Fasting is everywhere a discipline in Scripture, but almost never in our churches. Paul warned the church at Corinth to “not forbid speaking in tongues.” Rarely is such behavior sanctioned in our churches. In that same letter, he urges the unmarried to remain that way, judging it “better.” “Do not seek marriage” is his plain advice. (Except if you can’t control your passion—implying that the New Testament foundation for marriage is uncontrollable sexual appetite.) He hedged, of course, noting that “I have no command of the Lord” (1 Corinthians 7:25). Does that mean this part of Scripture is not divinely inspired? Taken together with Jesus’ teaching that disciples will renounce biological family ties, where does this leave the “family values” movement?
The only time Jesus explicitly names the kinds of folk who are headed for eternal damnation, the only ones on the list are those who did not provide food for the hungry or drink for the thirsty, did not welcome strangers or provide clothing to the naked, did not visit prisoners. Maybe the Southern Baptist Convention should indicate that question on its messenger registration cards and ask for a signed attestation. These and dozens of other plain stipulations are routinely overlooked by even the most ardent defenders of biblical authority.
The interpretive layers in these questions are as subtle as they are many. I am convinced, however, that Scripture does have within its text an insight which helps us deal with these questions, a narrative relevant to questions of sexual orientation and biblical fidelity.
The Jerusalem Protocol
The story in Acts 10 is almost as familiar as that of Genesis 19. Beginning here and moving on through chapter 15 is the narrative accounting the struggle of the early Christian community as it moved from a parochial to a universal mission. The key characters of chapter 10 are Cornelius, a God-fearing Gentile, and Peter. First, Cornelius has a vision from God telling him to locate Peter. Peter likewise has a vision, of animals descending from heaven on a sheet. He’s instructed to eat them; but these are unclean and compliance would be an “abomination” according to the Bible. His refusal is met with this rebuke: “What God has made clean, you must not call common or profane.”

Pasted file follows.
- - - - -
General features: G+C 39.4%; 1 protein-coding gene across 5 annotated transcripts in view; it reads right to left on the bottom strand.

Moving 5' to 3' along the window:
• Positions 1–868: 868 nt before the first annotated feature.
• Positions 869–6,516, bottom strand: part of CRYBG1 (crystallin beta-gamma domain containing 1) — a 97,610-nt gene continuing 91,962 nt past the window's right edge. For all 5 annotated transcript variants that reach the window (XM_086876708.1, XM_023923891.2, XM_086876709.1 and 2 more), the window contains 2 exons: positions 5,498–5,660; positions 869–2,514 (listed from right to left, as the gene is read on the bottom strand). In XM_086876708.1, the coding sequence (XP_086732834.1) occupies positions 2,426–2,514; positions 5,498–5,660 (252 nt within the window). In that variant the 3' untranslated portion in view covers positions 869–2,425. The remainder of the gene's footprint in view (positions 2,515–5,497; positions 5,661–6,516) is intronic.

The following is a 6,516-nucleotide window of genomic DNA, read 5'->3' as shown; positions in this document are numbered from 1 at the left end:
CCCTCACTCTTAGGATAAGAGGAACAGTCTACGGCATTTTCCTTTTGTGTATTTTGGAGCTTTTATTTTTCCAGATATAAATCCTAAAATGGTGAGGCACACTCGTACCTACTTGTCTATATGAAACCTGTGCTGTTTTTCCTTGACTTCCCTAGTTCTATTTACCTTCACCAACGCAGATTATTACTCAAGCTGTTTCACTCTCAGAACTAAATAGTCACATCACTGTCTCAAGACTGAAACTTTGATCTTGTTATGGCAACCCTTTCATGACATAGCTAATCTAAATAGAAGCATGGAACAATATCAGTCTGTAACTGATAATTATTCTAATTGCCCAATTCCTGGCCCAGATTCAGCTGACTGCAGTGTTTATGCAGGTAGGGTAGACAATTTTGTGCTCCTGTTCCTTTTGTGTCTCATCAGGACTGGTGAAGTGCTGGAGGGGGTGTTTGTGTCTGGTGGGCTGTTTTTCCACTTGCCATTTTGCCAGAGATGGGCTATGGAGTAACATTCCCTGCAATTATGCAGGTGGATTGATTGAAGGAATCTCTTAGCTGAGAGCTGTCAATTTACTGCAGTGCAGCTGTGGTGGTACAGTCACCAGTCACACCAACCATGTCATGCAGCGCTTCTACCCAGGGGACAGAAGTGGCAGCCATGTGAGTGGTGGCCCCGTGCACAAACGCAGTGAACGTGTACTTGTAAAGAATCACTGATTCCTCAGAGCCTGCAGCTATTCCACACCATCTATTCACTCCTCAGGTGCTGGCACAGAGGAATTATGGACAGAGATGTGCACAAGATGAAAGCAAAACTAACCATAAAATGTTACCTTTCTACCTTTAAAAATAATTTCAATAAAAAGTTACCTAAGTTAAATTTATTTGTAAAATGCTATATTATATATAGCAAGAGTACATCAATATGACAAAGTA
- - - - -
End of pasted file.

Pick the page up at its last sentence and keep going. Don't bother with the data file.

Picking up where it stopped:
All of this is visionary preparation for Peter’s being willing to commit an abomination—to associate with Cornelius, a profane, unclean Gentile who by definition is a religious pervert—at the prompting of a “holy angel” which is identified later in the chapter as the Holy Spirit.
In subsequent chapters this theological confusion over what is and is not the divinely inspired Word of God is eclipsed by a bevy of stories about the trials of early Christian missionary work: of the journeys of Paul and Barnabas, tales of persecution and imprisonment, the martyrdom of James. Chapter 15 hints at the coming doctrinal debate in the church with a report that certain Jewish Christians from Judea were insisting on the fundamentals of the faith: circumcision for the newly-converted Gentile believers and, by implication, accountability to the law of Moses. They were insisting on the authority of the Bible.
Then comes the fight on the floor of the convention in Jerusalem. Missionary stories of revival breaking out among the (religiously perverted) Gentiles are told with jubilation. But some of the fundamentalists are upset that these converts are not being required to believe the Bible is literally true. The missionaries have gone soft on the “law of Moses.”
The more conservative leaders argue that you either believe all of the Bible or none of it. Either it’s authoritative or it’s not. And the Bible (the “law of Moses”) commands circumcision—the texts are plain, their meaning is indisputable.
Finally, Peter stood up and said, in effect: “I know what the Bible says. What I’m telling you is that I’ve seen indisputable evidence of the work of the Holy Spirit in the lives of these Gentile-perverts. God has cleansed their hearts by faith and has made no distinction between them and us. We don’t exactly have a perfect track record when it comes to being faithful to the Bible ourselves.”
Peter was on to something important. His was a precedent-setting theological argument: clear evidence of the presence of the Holy Spirit—evidence attested to in the Bible—overrules any particular regulation. The regulations, in other words, are in service to the Spirit, not the other way around. I call it the “Jerusalem Protocol.” The idea is ancient and deeply biblical: “The only thing that counts is faith working through love,” according to Paul (Galatians 5:6). Fidelity to the Bible, to paraphrase Jesus, can be summarized in two intertwined statements: “You shall love the Lord your God with all your heart, and with all your soul, and with all your mind” and “your neighbor as yourself” (Matthew 22:37-40).
Is homosexuality compatible with Christian faith? Is heterosexuality compatible with Christian faith? Uncircumcised, or circumcised? Neither question, I would suggest, is relevant. To quote sacred Scripture, "We believe that we will be saved through the grace of the Lord Jesus, just as they will" (Acts 15:11).